Tom Perriello | Fifth District Report
As I continue visiting every locality in the Fifth District this August to hear my constituents’ feedback about healthcare reform, one of the most common questions I receive is about the public option, the Health Insurance Exchange, and whether or not it all means a “government takeover of healthcare.” I’d like to explain the intended role of these programs.
The reform legislation proposes to create a Health Insurance Exchange in which individuals and businesses can compairson shop for health insurance plans. Think of it as a grocery store where you can look at all the plans on the shelf and decide which one is best for you. The goal of the Exchange is two-fold: first, to provide more options for health care consumers and second, to reduce health care costs by encouraging more competition on price and quality. Participation in the Exchange is completely optional; no business or individual is required to enter.
Our current healthcare system is not truly market-based. If you are an individual or business seeking to purchase health insurance, your options can be very limited depending on where you live, what pre-existing conditions you may have, and of course, what you can afford. The Exchange would create a real market-based system that would allow plans to compete with each other and bring down costs overall.
The Exchange will primarily be intended for individuals who have lost employer-covered health insurance. To help those individuals, new affordability credits will be available to assist those with incomes up to 400 percent of the federal poverty level ($43,000 for individuals or $88,000 for families of four) and phase-out on a sliding scale basis. Plans competing in the Exchange will be required to provide a standard set of benefits and must have a cap on premiums and out-of-pocket spending. This means that whoever buys insurance through the Exchange will be protected, so no one will face bankruptcy due to medical expenses.
Another “customer” of the Health Insurance Exchange will be small employers (those with 10 or fewer employees in the first year, and 20 or fewer in the second year) and extended to larger employers over time. Small employers who choose to purchase group plans through the Exchange would be able to eliminate the administrative costs of maintaining their own health plan contracts. From what I hear from small businesses around our district, this kind of assistance would help them become more competitive.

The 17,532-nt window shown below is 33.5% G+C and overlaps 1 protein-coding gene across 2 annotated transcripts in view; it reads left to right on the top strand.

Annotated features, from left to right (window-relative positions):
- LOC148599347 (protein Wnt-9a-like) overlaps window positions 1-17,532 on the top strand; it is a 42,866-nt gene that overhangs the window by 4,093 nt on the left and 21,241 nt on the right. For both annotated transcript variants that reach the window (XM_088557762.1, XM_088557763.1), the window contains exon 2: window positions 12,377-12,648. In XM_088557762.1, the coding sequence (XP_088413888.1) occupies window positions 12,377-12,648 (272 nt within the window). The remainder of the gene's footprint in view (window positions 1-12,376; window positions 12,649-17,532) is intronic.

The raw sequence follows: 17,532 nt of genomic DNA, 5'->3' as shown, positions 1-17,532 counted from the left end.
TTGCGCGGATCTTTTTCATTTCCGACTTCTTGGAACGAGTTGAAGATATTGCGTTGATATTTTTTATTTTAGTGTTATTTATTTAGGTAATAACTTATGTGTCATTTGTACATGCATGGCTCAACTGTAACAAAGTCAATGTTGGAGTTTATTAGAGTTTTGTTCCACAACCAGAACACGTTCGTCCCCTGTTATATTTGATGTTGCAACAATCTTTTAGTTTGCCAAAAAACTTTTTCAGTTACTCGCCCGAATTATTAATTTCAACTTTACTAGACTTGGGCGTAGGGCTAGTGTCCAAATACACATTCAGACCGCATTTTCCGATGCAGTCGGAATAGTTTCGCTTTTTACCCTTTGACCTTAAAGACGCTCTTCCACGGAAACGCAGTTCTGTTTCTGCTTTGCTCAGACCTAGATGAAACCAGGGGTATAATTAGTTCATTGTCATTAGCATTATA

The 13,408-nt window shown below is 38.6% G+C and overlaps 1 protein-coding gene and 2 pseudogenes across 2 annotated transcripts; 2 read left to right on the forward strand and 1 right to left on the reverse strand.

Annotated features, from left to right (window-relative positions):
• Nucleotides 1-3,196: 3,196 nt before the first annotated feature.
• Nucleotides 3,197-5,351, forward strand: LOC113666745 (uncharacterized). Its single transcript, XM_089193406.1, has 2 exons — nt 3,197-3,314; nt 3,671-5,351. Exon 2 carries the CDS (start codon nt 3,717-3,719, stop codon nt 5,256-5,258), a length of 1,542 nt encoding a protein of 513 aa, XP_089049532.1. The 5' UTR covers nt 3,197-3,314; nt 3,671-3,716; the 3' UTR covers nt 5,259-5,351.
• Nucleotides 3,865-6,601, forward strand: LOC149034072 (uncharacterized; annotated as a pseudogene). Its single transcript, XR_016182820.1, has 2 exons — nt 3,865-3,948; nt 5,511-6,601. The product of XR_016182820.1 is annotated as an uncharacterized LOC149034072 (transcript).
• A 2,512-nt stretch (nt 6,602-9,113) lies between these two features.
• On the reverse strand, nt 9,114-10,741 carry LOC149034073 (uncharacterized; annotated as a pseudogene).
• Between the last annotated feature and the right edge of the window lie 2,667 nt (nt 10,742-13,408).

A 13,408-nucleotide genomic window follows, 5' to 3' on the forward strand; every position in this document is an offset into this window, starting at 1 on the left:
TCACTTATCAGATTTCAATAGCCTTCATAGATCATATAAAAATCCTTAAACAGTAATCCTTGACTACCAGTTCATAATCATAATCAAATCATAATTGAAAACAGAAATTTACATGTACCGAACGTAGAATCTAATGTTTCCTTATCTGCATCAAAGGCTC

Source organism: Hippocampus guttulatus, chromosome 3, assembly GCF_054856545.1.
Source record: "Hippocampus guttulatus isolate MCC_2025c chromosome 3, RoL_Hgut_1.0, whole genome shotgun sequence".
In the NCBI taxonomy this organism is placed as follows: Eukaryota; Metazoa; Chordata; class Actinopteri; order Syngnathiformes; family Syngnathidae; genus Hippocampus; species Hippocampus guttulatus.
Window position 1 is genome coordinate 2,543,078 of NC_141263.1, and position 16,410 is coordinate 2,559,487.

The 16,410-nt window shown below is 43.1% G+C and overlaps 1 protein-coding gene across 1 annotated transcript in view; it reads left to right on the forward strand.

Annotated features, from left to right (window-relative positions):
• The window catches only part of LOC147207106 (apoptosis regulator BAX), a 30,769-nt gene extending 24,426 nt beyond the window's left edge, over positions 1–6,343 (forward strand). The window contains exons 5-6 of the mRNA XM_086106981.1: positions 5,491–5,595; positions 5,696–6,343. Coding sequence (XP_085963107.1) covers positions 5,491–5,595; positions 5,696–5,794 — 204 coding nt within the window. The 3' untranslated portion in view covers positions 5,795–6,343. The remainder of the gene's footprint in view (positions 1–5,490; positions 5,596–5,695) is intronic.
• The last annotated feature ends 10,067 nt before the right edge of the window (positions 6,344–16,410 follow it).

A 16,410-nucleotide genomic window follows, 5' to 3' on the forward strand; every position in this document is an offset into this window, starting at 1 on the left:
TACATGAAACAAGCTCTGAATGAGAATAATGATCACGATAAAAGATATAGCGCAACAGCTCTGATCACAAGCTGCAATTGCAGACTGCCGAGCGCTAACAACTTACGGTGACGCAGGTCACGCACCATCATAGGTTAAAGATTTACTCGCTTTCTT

Many folks also have questions about the public option. The public option would be a plan run by the government, like Medicare, that would compete with the private plans in the Exchange. The purpose of including the public option is to increase competition, thus driving down healthcare costs overall. (This is comparable to the way UPS and FedEx currently compete with the U.S. Postal Service.) Another proposal on the table is to create a non-profit cooperative – similar to electricity cooperatives that we have in our rural areas – to increase competition in the sector.
I still have questions about these proposals and whether or not they will really provide long-term cost savings. But one thing is clear: none of these proposals constitutes a “government takeover” of healthcare. Any plan to earn my support must preserve patient choice and bring down healthcare costs.
The entire bill, along with fact sheets and analyses, is posted on my online healthcare forum: www.perriello.house.gov/healthcareforum where your comments are welcome.
Please feel free to contact me to share your concerns and ideas. You may call 888.4.TOM4US (888.486.6487); write to 1520 Longworth House Office Building, Washington, D.C. 20515; or visit www.perriello.house.gov to sign up for my weekly e-newsletter.
Tom Perriello represents the Fifth District in the United States House of Representatives.